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I like to write and I like to party, but mostly just the writing. Disclaimer: A lot of these stories are true ones. The memory of growing-up in and around Killybegs. When you hold a mirror up to small communities, sometimes there are those who don't like the reflection. Capote knew this only too well. If you find the refraction just a little too much and would like the angle of incidence changed in your favor, please email me at georgevial@hotmail.com and I will be happy to make a name change here or there.

Thursday, December 22, 2005

Fishing With Granda

Granda had a fish tank, that he made himself, in his shed and in it lived a trout called Roger. He was a large brown trout and helped Granda test all his inventions, the one we knew best was the Electric Fisher. It was a tool of science that helped people catch fish without killing them. It sent an electric shock wave through a pool in a river and then the stunned fish would float down stream into the net.

But Granda was also fond of more conventional methods of fishing too. He taught Derek to tie a fly and brought him on a business trip where they fished all the major rivers in the country. Derek came back with many big stories and I was sad and jealous that I wasn’t as close to Granda as he.

All the same, Granda would take us trout fishing up to Conlin Bridge and I got to enjoy those experiences. A trip like that would always start with the collecting of big fat worms. As kids we looked under rocks and logs in the back yard and put our finds into jam jars.

Granda had other methods of enticing the worms into his jar. One way was that he would squirt dish washing soap into the ground and they would rise up and out to escape the poisonous liquid. He had another method too that he didn’t use anymore. It was an electric method of extracting the worms from the ground.

It was a by-product he invented for his need for worms to feed his test fish. He inserted some metal prongs into the ground and then sent a few volts through the prongs. The worms would literally jump out of the ground and all he had to do was gather them up. He didn’t have this tool anymore because he gave it away to a young American intern he had a few years back. Since then the intern went on to become a millionaire using Granda’s invention to create his own business back in America. We never really believed Granda about this, until one day it was on John Cravin’s News Round and all Granda said was “that’s the little fecker, that’s the worm machine I invented.” It was then I knew how great Granda could have been if he wanted to be. But he was more content with an easy life. Money and he were like oil and water; they didn’t mix, unless artificially held together by an emulsifier that would eventually break down.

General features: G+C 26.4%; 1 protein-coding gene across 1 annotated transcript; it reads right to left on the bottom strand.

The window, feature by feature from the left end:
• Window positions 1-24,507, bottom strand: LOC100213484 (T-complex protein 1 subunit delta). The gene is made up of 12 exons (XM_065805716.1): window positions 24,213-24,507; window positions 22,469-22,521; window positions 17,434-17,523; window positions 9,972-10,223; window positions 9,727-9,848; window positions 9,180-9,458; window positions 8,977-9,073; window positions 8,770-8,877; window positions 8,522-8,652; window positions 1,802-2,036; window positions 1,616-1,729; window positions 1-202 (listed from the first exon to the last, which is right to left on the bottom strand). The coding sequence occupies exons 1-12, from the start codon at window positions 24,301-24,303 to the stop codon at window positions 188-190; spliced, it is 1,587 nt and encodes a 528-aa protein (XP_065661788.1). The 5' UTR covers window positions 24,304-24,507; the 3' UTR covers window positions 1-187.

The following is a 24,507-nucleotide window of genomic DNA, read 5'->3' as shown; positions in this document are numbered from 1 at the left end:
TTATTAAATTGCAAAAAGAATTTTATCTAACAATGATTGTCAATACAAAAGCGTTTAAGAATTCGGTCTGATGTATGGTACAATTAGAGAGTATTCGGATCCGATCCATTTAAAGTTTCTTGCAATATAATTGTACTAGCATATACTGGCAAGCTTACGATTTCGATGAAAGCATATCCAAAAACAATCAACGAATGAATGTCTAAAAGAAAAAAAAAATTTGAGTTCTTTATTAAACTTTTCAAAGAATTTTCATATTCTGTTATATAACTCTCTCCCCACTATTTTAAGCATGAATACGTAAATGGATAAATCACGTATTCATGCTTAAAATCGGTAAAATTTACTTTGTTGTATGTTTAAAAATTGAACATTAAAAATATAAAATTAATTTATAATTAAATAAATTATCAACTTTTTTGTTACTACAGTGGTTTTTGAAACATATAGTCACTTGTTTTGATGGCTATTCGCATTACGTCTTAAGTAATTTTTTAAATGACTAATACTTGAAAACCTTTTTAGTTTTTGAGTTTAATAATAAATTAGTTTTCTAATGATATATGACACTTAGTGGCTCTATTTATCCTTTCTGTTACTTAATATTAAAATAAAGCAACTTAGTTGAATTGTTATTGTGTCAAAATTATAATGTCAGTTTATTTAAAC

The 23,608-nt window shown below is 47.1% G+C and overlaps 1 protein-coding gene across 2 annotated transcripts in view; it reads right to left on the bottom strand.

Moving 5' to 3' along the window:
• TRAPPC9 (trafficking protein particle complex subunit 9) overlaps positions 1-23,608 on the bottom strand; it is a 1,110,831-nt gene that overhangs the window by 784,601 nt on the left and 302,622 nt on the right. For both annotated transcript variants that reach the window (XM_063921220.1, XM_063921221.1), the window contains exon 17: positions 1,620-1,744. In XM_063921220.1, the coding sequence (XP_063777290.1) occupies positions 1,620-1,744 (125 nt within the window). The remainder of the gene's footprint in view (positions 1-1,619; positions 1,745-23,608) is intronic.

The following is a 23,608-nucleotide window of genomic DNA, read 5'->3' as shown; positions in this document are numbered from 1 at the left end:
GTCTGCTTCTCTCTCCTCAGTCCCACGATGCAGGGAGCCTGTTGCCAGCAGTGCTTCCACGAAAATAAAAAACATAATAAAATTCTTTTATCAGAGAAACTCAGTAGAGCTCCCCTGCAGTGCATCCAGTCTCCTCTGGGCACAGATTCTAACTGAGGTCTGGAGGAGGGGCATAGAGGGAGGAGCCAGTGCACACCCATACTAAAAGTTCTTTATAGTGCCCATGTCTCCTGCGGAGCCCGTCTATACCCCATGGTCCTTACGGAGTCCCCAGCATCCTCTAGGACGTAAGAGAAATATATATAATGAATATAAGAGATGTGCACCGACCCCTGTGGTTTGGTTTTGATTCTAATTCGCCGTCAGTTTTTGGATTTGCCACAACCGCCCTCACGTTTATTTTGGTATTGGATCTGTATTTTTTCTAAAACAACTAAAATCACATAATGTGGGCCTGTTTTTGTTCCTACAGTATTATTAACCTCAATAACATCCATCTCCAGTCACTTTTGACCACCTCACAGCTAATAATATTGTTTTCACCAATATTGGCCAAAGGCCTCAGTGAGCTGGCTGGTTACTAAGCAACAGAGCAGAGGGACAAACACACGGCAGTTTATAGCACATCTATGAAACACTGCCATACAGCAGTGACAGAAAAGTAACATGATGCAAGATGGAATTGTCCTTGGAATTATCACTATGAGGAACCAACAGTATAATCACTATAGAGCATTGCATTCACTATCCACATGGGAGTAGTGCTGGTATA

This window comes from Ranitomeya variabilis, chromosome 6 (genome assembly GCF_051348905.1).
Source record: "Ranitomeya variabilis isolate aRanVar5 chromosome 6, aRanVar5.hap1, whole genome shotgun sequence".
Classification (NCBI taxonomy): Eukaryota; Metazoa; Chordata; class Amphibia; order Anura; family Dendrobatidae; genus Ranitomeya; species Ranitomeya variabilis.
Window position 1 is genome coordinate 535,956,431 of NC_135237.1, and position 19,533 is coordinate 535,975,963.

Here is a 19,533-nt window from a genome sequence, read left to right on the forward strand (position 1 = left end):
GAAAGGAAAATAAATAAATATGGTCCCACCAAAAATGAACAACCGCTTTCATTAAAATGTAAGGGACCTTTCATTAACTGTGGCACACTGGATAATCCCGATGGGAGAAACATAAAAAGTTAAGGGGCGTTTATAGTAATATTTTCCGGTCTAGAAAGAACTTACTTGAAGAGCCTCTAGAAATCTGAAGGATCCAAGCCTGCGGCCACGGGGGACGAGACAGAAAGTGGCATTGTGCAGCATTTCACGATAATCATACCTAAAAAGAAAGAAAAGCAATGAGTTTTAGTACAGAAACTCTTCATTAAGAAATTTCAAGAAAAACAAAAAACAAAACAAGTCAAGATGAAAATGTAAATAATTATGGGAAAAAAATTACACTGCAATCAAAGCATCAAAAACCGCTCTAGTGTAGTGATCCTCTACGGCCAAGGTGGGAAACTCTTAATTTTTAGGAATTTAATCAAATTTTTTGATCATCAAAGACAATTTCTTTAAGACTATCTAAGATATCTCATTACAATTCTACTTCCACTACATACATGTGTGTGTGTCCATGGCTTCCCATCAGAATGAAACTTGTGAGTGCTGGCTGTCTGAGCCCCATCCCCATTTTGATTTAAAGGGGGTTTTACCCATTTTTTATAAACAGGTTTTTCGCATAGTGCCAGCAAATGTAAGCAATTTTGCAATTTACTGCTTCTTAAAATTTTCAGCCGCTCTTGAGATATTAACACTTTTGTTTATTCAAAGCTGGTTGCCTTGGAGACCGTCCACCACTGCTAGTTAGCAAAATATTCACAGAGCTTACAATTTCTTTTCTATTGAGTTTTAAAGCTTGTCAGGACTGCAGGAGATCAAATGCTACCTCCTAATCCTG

Anyway, after we had the worms, we all loaded into Granda’s car. Declan and Kevin Cunnigham would come too, they lived two doors down in No. 62. They had fishing rods that they used to catch bian in Kilcar and Derek had a rod too, but I didn’t have one yet and a red plastic spool of gut did just the trick for me.

I caught a nice big brown trout and Derek and Declan got their fair share too, but the catch of the day was a huge rainbow trout Kevin pulled in from the bridge. Its colors shimmered beautifully in the fading summer evening sun. Granda explained how it was he that introduced the rainbow trout to the waterways in Donegal. The brown trout was indigenous and he wasn’t sure if the colonization had been successful in this little river, but Kevin’s catch was a strong affirmative of that fact.

When we got back to 64 Conlin Road, fish were cleaned and Granny cooked them up for us. There is no sauce like eating food you have provided for yourself.

We don’t go fishing with Granda anymore, ‘cause he’s in a place where he gets to use a Hardy fly reel every day and the wind is always in his favor. I miss him and I wish he were here to show me how to tie a fly and let me know how it is to be a man. We all miss him and wish he were still with us. But in a way he is still with us ‘cause I will always have those memories and lessons learned from fishing with Granda.

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